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  • He needs a strong Farm Bill Strategy, for the Rural Vote

    Republicans claim that free markets work for agriculture, but the evidence is clear and strong that they don’t. This thenhas translated into a Republican federal farm policy that reduced (1953-1995) and eliminated (1996-208) the minimum farm Price Floors and supply management from the Democratic New Deal. Republican farm bills, therefore, have been anti-farmer, with market prices usually below full costs, where we lose money on foreign sales, subsidize CAFOs, including the Chinese and Brazilians that have owned as much as 30% of US hogs, (40 corps now own more than 2/3). So most farmers have lost value added livestock in this process. Kings IA-4 distict is one of the biggest in the country for these impacts, and it can be seen in the devastation of the rural towns all across the district, as Iowa agriculture has changed into a system that creates much less wealth, especially for the district. Adjusted for inflation, Iowa net farm income in 2016 was only 33% of what it was at the height of the New Deal, (1942-1952 when US agriculture achived 100% of parity or more every single year). That’s in spite of much much greater corn and soybean yields. All of this then translates into Republican farm bills that, while doing nothing for farmers, cost twice as much as true Democratic farm bills, (big spenders!). In all of this King looks terrible to Republicans and Independents, especially rural ones. But that’s true only if there is leadership from Scholten. If Scholten concedes the farm vote to King, (by remaining silent on federal anti-farmer policies,) he won’t win.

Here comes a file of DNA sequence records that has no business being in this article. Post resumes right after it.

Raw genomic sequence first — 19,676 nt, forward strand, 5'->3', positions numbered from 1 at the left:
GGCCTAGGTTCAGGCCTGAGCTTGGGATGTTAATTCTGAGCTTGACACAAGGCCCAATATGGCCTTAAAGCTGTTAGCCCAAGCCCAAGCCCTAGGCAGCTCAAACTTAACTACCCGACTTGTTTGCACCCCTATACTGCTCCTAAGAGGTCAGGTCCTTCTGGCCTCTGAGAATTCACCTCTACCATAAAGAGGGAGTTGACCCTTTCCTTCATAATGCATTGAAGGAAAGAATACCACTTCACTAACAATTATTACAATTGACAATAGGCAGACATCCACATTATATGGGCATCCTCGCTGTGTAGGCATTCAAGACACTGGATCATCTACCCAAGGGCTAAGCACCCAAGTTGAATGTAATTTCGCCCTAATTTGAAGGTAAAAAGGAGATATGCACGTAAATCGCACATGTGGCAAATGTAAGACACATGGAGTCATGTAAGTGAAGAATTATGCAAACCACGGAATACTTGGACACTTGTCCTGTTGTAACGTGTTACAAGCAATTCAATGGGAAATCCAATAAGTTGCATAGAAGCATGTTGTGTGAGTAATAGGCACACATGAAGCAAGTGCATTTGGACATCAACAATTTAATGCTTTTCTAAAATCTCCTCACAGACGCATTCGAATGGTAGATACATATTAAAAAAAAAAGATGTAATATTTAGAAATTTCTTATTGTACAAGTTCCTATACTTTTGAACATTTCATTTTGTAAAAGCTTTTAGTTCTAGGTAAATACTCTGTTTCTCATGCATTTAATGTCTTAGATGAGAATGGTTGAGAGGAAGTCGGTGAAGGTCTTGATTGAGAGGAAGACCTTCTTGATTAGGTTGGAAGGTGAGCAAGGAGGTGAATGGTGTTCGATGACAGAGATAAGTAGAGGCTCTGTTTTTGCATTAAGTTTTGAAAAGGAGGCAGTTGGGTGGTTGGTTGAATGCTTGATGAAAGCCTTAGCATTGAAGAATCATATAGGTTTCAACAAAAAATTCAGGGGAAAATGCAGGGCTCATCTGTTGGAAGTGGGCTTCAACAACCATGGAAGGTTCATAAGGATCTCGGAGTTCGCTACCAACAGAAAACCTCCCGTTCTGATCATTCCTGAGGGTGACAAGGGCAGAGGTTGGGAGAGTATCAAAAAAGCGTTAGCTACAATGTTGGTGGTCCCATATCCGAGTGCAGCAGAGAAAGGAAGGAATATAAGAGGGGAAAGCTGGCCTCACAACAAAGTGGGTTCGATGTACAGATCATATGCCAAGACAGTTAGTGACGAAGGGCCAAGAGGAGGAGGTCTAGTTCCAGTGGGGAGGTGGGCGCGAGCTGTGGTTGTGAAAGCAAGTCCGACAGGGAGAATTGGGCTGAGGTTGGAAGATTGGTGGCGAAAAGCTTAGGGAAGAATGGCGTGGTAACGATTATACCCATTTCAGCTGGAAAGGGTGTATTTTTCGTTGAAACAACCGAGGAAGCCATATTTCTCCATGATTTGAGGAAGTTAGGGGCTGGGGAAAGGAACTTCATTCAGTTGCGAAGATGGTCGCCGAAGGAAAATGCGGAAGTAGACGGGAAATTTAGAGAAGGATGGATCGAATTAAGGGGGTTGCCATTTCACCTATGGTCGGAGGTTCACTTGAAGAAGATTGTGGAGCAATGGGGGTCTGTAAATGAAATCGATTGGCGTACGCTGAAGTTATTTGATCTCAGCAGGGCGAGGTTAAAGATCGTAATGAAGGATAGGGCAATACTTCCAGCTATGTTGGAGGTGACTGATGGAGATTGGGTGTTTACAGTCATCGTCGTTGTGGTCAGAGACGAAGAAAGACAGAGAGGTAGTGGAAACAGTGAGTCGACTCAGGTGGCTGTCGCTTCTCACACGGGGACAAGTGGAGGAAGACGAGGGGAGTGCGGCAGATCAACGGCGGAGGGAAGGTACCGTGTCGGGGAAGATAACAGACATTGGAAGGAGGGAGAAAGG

• I read somewhere very recently...

      …that traditionally, Republicans are good at farm politics but terrible at farm policy, while Democrats are very good at farm policy but not good at farm politics. We need to get better at farm politics.